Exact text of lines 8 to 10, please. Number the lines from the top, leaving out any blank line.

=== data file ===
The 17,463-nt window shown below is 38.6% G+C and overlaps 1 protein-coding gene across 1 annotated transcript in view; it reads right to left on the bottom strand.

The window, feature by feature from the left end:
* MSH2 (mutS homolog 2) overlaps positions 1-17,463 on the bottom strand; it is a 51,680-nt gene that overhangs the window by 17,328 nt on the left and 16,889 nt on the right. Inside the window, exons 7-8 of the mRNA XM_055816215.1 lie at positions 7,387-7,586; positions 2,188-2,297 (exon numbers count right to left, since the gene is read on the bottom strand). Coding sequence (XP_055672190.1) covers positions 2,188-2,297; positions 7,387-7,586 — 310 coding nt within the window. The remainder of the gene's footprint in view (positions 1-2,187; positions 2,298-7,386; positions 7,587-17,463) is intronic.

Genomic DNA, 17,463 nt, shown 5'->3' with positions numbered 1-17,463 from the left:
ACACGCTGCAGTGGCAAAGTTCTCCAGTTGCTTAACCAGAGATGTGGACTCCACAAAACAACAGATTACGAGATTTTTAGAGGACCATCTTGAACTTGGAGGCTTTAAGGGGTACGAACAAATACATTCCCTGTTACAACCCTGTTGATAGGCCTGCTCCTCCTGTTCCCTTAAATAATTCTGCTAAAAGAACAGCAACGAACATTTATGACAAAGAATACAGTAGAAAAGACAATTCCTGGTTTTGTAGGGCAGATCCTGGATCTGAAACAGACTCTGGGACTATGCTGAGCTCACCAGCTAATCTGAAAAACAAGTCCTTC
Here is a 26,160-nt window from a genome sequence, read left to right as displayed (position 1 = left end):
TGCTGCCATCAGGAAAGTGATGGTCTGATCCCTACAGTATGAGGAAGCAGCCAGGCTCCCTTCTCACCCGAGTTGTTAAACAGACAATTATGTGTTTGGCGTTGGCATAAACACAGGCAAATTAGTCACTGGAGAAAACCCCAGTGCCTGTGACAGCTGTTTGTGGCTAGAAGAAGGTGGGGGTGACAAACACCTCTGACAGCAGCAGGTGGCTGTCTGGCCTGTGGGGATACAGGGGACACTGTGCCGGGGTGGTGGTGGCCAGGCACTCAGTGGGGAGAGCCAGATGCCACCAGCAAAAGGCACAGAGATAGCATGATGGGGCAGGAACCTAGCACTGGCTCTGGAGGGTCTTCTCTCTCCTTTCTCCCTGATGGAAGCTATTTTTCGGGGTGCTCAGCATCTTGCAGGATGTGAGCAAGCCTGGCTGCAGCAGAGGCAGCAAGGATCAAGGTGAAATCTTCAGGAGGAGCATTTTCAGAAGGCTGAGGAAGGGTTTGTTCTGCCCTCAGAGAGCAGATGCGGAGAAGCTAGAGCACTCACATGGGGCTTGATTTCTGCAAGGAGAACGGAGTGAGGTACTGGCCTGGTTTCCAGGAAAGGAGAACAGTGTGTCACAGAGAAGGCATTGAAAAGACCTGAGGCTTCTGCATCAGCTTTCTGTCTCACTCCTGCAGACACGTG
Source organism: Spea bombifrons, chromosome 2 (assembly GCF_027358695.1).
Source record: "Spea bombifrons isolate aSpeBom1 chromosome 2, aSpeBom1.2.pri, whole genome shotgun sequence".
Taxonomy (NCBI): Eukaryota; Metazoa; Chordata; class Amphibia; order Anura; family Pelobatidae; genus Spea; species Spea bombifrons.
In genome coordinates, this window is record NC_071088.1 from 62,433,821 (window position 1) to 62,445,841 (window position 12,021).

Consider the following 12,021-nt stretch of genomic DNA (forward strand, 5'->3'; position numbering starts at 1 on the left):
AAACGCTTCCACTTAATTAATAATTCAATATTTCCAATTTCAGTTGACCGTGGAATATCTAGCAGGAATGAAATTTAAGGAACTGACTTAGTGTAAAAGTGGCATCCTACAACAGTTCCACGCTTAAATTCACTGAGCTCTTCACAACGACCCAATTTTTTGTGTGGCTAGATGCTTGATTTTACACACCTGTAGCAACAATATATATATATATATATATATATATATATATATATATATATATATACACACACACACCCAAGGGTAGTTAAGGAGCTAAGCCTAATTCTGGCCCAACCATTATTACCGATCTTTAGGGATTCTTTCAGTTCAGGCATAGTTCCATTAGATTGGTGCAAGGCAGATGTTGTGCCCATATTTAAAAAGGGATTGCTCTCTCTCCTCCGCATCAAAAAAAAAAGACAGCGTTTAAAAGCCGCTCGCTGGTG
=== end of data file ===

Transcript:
Source organism: Spea bombifrons, chromosome 2 (assembly GCF_027358695.1).
Source record: "Spea bombifrons isolate aSpeBom1 chromosome 2, aSpeBom1.2.pri, whole genome shotgun sequence".
Taxonomy (NCBI): Eukaryota; Metazoa; Chordata; class Amphibia; order Anura; family Pelobatidae; genus Spea; species Spea bombifrons.